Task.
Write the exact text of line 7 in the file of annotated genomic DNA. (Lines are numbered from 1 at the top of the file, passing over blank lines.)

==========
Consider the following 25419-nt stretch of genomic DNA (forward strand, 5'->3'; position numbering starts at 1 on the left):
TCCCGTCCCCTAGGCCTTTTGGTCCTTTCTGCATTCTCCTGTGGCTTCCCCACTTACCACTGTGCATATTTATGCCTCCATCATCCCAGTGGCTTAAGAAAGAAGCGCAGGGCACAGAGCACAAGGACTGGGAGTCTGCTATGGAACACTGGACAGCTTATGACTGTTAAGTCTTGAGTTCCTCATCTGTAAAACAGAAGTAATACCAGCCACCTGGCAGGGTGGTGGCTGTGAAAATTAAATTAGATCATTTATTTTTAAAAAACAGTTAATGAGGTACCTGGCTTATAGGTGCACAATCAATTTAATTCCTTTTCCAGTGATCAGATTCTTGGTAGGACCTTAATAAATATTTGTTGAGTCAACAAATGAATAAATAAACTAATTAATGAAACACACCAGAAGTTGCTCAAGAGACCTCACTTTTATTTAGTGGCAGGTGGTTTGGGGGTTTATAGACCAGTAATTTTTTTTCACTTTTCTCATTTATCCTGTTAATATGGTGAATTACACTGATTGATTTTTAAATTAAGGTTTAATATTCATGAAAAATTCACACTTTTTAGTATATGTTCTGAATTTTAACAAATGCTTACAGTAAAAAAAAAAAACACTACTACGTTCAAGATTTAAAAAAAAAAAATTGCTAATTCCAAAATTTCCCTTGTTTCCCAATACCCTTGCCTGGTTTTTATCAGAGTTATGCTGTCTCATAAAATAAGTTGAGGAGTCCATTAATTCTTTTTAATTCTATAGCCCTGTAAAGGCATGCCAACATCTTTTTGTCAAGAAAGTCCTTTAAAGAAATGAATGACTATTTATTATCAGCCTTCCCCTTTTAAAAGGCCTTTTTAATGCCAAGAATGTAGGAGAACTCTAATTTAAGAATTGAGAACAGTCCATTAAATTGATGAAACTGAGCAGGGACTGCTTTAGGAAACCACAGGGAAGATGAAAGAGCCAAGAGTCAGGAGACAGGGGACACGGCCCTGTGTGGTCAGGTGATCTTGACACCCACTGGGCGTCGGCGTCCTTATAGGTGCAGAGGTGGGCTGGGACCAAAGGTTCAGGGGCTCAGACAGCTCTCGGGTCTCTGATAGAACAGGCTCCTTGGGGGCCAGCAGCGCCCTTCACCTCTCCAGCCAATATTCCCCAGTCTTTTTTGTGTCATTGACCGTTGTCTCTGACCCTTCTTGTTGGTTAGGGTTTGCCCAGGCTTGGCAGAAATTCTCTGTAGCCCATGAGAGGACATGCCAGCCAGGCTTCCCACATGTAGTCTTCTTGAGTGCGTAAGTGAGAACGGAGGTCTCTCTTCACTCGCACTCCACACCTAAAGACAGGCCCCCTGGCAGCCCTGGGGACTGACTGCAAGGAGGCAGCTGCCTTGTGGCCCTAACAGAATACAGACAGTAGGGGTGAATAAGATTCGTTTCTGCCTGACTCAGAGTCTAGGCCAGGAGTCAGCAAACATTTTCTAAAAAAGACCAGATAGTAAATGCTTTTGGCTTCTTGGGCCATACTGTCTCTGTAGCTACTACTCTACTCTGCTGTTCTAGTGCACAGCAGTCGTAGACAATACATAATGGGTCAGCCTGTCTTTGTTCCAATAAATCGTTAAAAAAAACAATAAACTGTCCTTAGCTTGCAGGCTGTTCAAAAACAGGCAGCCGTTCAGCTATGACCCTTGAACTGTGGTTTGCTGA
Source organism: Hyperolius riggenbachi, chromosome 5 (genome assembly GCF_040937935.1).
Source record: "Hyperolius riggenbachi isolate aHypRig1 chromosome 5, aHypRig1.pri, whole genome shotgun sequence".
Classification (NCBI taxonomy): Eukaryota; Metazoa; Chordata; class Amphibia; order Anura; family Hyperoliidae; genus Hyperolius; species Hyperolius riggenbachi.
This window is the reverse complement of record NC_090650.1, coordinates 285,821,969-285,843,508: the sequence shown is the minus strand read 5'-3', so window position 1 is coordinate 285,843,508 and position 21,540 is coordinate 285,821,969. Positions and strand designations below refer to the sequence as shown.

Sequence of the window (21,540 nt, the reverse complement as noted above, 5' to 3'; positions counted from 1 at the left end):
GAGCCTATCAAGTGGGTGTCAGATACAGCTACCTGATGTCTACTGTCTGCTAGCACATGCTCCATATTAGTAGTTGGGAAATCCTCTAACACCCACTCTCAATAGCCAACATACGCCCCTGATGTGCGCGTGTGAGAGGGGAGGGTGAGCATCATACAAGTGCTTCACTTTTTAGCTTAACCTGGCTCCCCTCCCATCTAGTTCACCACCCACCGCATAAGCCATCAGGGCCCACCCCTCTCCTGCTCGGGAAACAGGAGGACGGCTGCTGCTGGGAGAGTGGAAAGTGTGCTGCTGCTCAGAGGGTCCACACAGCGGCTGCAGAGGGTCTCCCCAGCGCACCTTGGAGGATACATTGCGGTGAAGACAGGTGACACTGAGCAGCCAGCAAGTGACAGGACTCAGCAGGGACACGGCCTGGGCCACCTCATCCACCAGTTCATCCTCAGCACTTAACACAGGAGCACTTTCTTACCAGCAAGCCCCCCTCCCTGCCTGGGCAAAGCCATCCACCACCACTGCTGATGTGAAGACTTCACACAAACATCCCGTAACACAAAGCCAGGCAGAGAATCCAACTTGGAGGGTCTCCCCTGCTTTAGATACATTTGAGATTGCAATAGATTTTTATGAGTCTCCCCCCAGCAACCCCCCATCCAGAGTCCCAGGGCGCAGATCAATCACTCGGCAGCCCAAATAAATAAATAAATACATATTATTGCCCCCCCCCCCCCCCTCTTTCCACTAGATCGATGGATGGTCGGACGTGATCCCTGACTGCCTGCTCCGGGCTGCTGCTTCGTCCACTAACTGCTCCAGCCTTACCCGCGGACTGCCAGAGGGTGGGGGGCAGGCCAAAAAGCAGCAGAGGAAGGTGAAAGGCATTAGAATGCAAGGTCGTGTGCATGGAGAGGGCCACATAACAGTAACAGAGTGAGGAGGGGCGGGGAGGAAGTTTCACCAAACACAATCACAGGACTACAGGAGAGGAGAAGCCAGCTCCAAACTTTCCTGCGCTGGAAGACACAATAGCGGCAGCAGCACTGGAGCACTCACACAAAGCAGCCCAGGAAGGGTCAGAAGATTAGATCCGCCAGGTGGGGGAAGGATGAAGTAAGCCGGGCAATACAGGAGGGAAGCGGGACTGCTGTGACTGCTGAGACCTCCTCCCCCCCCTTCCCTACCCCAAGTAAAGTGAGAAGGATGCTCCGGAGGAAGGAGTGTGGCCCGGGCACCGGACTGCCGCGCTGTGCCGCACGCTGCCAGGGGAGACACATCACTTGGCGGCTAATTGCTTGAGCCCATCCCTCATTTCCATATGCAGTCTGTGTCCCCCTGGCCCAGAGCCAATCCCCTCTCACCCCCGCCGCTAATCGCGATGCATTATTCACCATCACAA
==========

Sequence of the window (21,540 nt, the reverse complement as noted above, 5' to 3'; positions counted from 1 at the left end):